Maryland injury lawyers who assist families in nursing home abuse and neglect cases hear some sad and maddening stories of harm -- or even murder -- befalling seniors in the care of retirement facilities.
When most people in Maryland think about nursing home abuse, they usually suspect elder care staff as the most likely culprits. But the elderly residents themselves may also abuse their fellow senior citizens -- or worse. A chilling news story reported out of the Boston area last week focuses on the strangulation death of a grandmother who had recently celebrated her 100th birthday with her family.
According to an Associated Press report in The Baltimore Sun, a 98-year-old woman has been indicted for strangling and smothering her 100-year-old roommate by tying a plastic bag around her head because she felt she was "trying to take over the room." The two women's beds were separated by just four feet. The Sun reports that the victim's son had asked the facility to separate the two women due to tensions between them, but he was reassured that they were getting along -- and that his mother did not want to leave the room, where she had lived with her husband until his death in 2007.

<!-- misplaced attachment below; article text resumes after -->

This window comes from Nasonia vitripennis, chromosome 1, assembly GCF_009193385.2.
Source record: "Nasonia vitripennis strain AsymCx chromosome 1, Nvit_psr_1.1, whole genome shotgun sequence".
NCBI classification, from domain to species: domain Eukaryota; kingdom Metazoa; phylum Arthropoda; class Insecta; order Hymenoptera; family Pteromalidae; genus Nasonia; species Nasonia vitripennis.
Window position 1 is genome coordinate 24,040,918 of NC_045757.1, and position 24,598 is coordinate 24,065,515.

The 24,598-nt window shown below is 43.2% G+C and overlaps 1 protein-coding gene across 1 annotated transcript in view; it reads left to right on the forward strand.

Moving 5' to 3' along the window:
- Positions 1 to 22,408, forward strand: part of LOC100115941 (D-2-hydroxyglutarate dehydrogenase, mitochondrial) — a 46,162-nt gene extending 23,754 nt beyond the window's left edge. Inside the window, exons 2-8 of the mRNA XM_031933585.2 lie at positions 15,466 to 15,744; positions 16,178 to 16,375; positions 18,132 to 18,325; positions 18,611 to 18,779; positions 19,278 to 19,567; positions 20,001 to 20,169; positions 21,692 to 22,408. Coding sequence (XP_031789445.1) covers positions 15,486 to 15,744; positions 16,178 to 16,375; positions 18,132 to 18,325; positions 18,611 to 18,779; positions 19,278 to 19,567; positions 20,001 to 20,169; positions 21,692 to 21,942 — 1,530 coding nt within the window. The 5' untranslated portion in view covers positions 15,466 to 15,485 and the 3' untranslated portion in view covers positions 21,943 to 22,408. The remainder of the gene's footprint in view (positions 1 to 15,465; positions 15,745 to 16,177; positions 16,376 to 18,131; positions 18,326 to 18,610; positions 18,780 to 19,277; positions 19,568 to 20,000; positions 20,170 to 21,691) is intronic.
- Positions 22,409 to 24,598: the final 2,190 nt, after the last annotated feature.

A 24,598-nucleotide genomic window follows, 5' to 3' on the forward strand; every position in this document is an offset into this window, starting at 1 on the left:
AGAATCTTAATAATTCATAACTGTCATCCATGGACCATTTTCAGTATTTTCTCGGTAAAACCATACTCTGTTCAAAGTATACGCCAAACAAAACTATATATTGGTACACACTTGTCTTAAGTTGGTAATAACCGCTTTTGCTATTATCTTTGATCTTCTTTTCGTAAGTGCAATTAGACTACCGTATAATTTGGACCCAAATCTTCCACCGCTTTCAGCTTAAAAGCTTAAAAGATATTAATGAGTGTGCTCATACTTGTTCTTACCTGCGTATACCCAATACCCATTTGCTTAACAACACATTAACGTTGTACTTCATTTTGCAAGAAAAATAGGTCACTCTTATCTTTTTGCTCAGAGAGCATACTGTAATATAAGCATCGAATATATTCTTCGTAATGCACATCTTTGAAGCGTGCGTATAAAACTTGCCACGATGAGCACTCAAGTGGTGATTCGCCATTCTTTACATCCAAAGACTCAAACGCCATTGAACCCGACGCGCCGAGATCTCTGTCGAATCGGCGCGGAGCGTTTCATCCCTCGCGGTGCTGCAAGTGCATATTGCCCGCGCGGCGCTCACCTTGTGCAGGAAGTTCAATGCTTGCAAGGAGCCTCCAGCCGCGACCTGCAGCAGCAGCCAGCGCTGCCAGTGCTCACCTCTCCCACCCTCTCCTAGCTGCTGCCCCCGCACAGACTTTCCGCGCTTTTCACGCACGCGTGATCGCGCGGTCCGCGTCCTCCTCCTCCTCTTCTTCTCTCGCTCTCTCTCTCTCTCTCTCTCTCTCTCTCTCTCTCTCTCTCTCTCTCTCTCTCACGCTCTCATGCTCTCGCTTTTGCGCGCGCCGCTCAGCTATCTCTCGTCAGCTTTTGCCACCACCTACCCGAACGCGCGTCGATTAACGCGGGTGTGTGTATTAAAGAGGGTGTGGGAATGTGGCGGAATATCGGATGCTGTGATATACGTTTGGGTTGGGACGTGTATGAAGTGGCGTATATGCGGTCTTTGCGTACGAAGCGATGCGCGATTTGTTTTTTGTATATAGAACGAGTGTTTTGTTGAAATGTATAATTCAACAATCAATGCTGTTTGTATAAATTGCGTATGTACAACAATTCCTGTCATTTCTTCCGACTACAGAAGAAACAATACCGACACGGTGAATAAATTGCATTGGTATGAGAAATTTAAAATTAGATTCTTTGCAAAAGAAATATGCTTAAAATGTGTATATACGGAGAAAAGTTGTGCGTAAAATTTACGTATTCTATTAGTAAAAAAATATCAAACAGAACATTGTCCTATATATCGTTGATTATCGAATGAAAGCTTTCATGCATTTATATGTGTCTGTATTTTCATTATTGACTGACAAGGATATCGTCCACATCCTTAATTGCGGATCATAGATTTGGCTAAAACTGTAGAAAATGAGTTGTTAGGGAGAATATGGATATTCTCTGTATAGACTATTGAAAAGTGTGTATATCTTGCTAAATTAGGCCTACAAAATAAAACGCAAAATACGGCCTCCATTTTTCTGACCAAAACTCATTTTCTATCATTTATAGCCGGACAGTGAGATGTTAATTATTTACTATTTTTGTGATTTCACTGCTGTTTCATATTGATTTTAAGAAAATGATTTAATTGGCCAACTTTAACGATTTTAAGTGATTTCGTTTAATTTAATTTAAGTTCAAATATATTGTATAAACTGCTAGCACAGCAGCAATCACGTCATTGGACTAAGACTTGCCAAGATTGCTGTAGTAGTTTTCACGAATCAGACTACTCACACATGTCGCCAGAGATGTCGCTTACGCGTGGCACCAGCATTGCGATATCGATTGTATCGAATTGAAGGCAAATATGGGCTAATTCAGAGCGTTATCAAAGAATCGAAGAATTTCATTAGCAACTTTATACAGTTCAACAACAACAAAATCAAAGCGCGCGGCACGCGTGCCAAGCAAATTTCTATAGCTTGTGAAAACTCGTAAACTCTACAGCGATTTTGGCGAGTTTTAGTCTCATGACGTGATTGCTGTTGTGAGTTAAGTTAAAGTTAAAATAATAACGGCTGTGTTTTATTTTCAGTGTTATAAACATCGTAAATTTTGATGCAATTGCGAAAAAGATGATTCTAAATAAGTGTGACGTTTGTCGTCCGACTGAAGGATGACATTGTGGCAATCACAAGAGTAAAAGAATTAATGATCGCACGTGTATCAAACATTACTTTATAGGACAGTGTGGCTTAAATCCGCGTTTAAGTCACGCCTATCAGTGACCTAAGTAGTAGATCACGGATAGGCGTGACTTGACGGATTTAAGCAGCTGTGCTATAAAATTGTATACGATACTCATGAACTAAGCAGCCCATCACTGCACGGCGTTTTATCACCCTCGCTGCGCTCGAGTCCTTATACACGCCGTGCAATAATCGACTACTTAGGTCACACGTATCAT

The Boston Globe goes on to say that on the evening prior to the murder, the alleged perpetrator placed a table in front of the victim's bed, preventing her from going to the bathroom. When a nursing aide moved the table, the 98-year-old punched her. The 100-year-old was found asphyxiated the following morning, in a room that was just several feet from a nurses' station. When staff moved the woman to another room, she spotted a white shopping bag and was quoted as telling her new roommate, "I hope I don't have to use that." She reportedly had a history of dementia and erratic behavior.
A tragic case like this brings up many troubling questions for Maryland nursing home abuse attorneys, regarding whether or not this nursing home death could have been prevented, had staff and management heeded the warning signs. Massachusetts courts are pushing forward with indicting the 98-year-old, who was being evaluated in a psychiatric hospital. If she is found competent to stand trial, she will be the oldest murder suspect to go on trial in the state.
DA: 98-year-old Mass. woman strangled 100-year-old roommate because she was 'taking over' room
The Baltimore Sun Dec. 11, 2009
Woman, 98, indicted on murder charges
Boston.com Dec. 12, 2009
Related Web Resources
Assisted Living in Maryland: What You Need to Know (PDF doc)
University of Maryland Law School 2002